When is the right time to change your PR job?

Every single person has faced some sort of challenge over the past year, small or big, as we’ve navigated the (hopefully) once-in-a-lifetime event – this global pandemic. And it’s this that makes decisions that may otherwise feel easy to draw a conclusion about feel more monumental than ever.

The last few months have dragged with our freedoms restricted, people have had to weather unchartered territory; intensified work, childcare and housework pressure or lack of space to be able to draw lines in the workplace and relaxation, so it comes as no surprise that it has led, for most, to an increasingly negative mindset about our everyday situation.

Thankfully, there’s brighter days ahead with an end date to this version of life as we know it. So why not use this time to reassess decisions and take the time and steps to consider the impact of your everyday now things have shifted.

It is hard to say goodbye
It’s no secret that being able to cut ties with anything that you’ve grown accustomed to, and loved, is challenging for most, especially if you feel there’s external and internal pressure. In the workplace this is no different. Companies and employees are still trying to strike the best approach for everyone, and everyone wants to get it right. More and more companies are adopting new measures to help support their employees, make sure you are aware of them so you can take these into consideration.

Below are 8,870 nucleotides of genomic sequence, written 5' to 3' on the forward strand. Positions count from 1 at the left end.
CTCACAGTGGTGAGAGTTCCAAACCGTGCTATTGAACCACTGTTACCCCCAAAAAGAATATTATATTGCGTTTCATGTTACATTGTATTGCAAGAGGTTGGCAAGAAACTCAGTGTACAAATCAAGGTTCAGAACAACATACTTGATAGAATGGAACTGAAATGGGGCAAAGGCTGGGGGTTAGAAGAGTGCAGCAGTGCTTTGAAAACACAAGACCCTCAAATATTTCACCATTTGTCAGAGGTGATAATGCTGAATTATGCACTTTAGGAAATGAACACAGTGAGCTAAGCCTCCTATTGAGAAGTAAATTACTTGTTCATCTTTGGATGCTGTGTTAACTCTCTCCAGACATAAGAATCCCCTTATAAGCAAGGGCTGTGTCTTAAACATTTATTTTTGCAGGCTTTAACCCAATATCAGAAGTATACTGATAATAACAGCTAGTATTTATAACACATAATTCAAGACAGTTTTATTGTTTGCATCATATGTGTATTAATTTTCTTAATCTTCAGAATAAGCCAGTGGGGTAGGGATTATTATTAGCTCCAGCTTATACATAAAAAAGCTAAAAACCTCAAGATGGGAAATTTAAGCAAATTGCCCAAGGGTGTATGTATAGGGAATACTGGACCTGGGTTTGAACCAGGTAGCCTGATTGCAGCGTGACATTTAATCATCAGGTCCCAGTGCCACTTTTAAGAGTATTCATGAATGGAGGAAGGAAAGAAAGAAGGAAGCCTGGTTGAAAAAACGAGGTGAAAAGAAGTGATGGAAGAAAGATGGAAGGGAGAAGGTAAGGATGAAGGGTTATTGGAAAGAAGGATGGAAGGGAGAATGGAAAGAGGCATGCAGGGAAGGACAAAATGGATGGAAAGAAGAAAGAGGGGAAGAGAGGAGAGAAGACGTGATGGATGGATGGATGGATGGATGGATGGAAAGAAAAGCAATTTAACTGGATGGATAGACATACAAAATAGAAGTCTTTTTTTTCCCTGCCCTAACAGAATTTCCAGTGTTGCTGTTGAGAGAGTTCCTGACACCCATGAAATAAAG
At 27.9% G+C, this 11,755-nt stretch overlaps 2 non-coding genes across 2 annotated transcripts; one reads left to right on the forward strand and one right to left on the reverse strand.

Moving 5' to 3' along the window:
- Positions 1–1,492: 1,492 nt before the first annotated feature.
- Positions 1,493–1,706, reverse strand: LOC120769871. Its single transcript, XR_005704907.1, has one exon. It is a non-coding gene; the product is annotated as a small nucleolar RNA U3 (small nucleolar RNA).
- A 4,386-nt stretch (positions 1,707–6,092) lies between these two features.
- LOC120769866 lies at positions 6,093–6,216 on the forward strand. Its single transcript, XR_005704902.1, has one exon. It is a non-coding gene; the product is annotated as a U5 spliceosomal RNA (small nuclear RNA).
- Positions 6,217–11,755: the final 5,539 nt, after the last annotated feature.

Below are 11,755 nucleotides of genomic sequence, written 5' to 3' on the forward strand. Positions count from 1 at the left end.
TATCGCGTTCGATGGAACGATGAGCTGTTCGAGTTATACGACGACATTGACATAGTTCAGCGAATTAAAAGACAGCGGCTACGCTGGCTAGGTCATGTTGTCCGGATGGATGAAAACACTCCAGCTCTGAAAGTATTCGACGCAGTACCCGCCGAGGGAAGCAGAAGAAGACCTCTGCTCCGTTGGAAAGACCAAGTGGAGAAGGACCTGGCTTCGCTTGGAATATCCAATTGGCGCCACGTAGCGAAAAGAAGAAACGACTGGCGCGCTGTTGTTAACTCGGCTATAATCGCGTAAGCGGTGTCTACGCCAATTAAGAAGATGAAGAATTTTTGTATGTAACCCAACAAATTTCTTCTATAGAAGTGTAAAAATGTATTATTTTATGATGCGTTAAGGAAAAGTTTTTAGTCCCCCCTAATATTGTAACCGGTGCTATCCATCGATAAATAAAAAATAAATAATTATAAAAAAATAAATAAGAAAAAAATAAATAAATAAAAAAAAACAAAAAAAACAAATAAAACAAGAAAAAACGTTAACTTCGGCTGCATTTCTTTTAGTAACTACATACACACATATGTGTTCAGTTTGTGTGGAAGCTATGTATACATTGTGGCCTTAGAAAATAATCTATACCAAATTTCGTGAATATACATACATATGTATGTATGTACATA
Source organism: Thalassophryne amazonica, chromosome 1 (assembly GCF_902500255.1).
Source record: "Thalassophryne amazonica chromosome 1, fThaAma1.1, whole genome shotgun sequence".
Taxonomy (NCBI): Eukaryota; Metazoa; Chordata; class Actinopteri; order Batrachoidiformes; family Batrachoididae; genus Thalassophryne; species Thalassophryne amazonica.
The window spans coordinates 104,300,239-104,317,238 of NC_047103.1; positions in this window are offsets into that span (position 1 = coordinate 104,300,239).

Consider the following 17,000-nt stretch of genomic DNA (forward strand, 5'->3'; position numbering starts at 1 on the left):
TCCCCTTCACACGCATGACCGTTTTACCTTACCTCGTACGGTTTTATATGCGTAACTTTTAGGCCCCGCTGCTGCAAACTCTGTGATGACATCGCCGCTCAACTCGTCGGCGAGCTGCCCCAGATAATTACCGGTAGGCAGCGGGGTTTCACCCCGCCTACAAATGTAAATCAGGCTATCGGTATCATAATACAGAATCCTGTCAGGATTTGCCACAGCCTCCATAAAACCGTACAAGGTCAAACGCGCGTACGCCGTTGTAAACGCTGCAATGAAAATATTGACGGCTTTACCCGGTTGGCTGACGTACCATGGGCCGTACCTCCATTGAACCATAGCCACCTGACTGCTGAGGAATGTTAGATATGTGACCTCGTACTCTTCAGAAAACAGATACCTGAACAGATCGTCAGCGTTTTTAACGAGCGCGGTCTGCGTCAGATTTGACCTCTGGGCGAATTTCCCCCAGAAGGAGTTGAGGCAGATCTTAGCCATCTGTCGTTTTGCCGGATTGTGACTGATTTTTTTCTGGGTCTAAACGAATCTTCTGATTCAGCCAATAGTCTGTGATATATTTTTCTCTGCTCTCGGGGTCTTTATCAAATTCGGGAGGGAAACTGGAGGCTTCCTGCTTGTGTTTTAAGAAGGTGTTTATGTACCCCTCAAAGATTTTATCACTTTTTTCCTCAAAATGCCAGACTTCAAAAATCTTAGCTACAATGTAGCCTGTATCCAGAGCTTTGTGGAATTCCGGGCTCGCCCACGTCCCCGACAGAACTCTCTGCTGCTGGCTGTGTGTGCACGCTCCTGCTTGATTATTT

Working in HR for a number of years, the biggest life lesson to embrace is the power of communicating, especially when you are making a potentially huge decision like leaving your job. The age-old expression, a problem shared is a problem halved is true. Don’t rush your decisions especially when it comes to leaving your job. Please confide in someone, and always take time to reflect and consider your options, the earlier you do this the better, don’t wait until you are at breaking point.

Clarify: Give yourself permission and take some time out, when you’re feeling relaxed and have some headspace to think about what you’re feeling, make a note in black and white of the pros and cons of leaving. Speak to someone independent in the first instant to get their perspective, to make sure your views are balanced and fair.

Understand: Second, speak to someone within the organisation who you trust and who can help make any changes that might help influence your decision. If you’ve not spoken up and raised your concerns, you may find this does help to resolve things. Often, businesses are a lot more flexible than they are given credit for, businesses never want to lose great talent, discussing your options may give you what you If not, it may be time to consider your options.

Consider: It’s always worth taking into account how you feel you’ve been treated by your company on a whole, something we use regularly is drop-in sessions for the HR team so that people feel at ease to come and have a chat with someone from the senior team. How has your company responded to mental health issues? Mental Health Champion training is useful for not just senior staff but everyone.

Decide: Despite what you hear, there are always options. Take your time, realise there is no rush, doing things in the right way and ensuring any decision you make is right for you takes time, consideration and patience. It’s good to work out who it is you want to talk to about how you are feeling. HR is here to help, if not them then perhaps your line manager.

Plan: Knee jerk reactions don’t help anyone in the long run, so if after you’ve taken all the above into consideration have a plan and have confidence in it, sometimes a break can solve many a problem and companies are flexible, we’re all in this together.

Written by Ita Waller, HR director of integrated marketing agency group UNLIMITED